Next-Gen 911

State Says 'Software Glitch' Knocked Out 911 System Monday Night

During the malfunction, callers were able to reach emergency dispatchers via E-911 and pass information along, but the callers were unable to hear dispatchers talk to them through the system.

by Karen Lee Ziner, The Providence Journal, R.I. / April 25, 2017
Shutterstock

(TNS) - Rhode Island authorities blamed a computer software issue for disrupting the E-911 dispatch system for about 45 minutes Monday night.

At a news conference on Tuesday, the state police said the issue was resolved with no serious complications. While E-911 is back up and running, public safety officials and technical teams are trying to determine what caused the initial failure in two-way communication, and are working to ensure that the backup system kicks in automatically during any future malfunction.

During the malfunction, callers were able to reach emergency dispatchers via E-911 and pass information along, but the callers were unable to hear dispatchers talk to them through the system.

The problem was first identified at 7:41 p.m.; the backup system was turned on manually, and the system was fully operational at 8:26 p.m., authorities said at a news conference at state police headquarters.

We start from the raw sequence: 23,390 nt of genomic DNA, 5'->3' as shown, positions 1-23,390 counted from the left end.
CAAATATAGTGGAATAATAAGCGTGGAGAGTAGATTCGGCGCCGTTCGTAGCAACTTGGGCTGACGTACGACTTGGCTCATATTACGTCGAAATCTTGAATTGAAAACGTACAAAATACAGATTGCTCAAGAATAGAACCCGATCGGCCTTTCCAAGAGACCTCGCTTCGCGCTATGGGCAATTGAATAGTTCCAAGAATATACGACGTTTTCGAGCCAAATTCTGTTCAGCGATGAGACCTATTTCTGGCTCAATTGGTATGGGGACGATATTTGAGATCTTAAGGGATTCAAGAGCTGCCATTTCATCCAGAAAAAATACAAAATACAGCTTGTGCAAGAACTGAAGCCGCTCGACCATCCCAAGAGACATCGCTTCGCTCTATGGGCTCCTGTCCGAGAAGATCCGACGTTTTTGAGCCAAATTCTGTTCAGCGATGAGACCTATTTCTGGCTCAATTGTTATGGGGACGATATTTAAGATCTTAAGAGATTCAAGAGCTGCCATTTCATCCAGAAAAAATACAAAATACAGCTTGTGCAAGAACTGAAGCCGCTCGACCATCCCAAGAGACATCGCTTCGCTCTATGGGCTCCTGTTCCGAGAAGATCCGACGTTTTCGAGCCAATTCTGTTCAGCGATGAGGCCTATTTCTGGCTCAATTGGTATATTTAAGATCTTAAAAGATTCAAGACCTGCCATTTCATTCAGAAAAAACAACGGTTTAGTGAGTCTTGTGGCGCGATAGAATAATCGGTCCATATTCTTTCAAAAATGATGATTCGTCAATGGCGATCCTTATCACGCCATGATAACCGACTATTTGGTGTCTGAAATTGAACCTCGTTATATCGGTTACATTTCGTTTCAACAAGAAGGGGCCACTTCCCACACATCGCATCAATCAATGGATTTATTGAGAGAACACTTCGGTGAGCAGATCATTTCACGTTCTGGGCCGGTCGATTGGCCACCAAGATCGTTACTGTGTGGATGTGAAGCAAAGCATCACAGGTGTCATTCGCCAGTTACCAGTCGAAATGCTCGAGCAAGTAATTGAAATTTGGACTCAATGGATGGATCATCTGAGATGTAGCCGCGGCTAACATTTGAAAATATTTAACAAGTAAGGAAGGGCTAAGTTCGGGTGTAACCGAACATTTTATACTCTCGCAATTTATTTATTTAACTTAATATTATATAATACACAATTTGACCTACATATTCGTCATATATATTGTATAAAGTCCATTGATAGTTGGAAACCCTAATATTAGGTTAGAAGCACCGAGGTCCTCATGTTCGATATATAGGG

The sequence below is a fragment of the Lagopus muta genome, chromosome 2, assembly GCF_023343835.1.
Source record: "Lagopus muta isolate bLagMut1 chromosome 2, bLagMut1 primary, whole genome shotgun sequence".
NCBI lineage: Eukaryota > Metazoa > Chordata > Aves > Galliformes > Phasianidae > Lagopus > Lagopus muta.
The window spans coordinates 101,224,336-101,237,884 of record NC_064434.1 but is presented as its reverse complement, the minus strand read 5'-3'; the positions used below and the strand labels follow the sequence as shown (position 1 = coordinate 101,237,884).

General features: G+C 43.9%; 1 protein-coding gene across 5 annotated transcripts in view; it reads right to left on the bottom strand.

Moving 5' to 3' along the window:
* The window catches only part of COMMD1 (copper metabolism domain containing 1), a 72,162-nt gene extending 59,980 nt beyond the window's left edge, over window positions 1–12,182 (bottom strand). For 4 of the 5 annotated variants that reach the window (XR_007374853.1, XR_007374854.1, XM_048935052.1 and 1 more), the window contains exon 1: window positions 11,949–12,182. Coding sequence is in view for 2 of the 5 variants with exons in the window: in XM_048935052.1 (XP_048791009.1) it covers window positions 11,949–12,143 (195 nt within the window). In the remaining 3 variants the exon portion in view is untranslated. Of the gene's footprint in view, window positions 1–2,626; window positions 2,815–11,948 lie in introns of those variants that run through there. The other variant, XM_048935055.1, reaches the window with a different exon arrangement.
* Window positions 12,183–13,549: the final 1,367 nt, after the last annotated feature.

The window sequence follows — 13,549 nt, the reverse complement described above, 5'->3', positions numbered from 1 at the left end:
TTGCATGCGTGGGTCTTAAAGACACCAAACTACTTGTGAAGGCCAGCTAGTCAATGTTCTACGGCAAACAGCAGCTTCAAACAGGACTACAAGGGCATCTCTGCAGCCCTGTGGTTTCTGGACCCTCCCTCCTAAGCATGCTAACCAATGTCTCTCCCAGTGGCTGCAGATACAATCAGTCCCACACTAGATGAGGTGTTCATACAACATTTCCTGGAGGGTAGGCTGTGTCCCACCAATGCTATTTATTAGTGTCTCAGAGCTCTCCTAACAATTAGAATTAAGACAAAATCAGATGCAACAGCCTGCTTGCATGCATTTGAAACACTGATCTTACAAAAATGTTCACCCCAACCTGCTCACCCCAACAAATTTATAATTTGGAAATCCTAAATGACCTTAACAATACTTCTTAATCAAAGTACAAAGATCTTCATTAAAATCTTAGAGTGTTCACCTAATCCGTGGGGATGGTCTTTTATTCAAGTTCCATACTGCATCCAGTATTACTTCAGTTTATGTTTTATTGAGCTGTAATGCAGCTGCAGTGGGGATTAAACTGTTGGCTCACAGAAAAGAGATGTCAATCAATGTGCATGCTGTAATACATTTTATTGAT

"We believe it to be a software glitch," said William Gasbarro, co-director of E-911 emergency telephone system.

Terrorism has been discounted, and "we believe in no way were we hacked ... and there was no indication of a virus," said Gasbarro.

He added, "We are doing all we can to resolve this matter."

State police Lt. Col. Kevin Barry, commanding officer of the state Department of Public Safety, said, "Obviously, this is a situation that has never happened before."

The statewide E-911 system was established in 1988. Civilian dispatchers operate it at state police headquarters.

Because calls were getting through, the computer did not recognize the system malfunction and did not automatically trigger the backup system; it had to be turned back on manually.

There were 125 calls while the system was malfunctioning: state police said many were people calling more than once. Dispatchers used Caller ID to contact all but six of the callers.

There were no known life-or-death situations, Gasbarro said.

The issue slowed emergency communications, but the system was not down, said Laura Meade Kirk, Department of Public Safety public information officer.

Barry said, "We are very concerned that the 911 system did not operate as expected. We recognize that Rhode Islanders expect and deserve a 911 system that is fully operational when an emergency arises, and we will do everything in our power to ensure uninterrupted access to 911 in the future."

———

©2017 The Providence Journal (Providence, R.I.)

Visit The Providence Journal (Providence, R.I.) at www.projo.com

Distributed by Tribune Content Agency, LLC.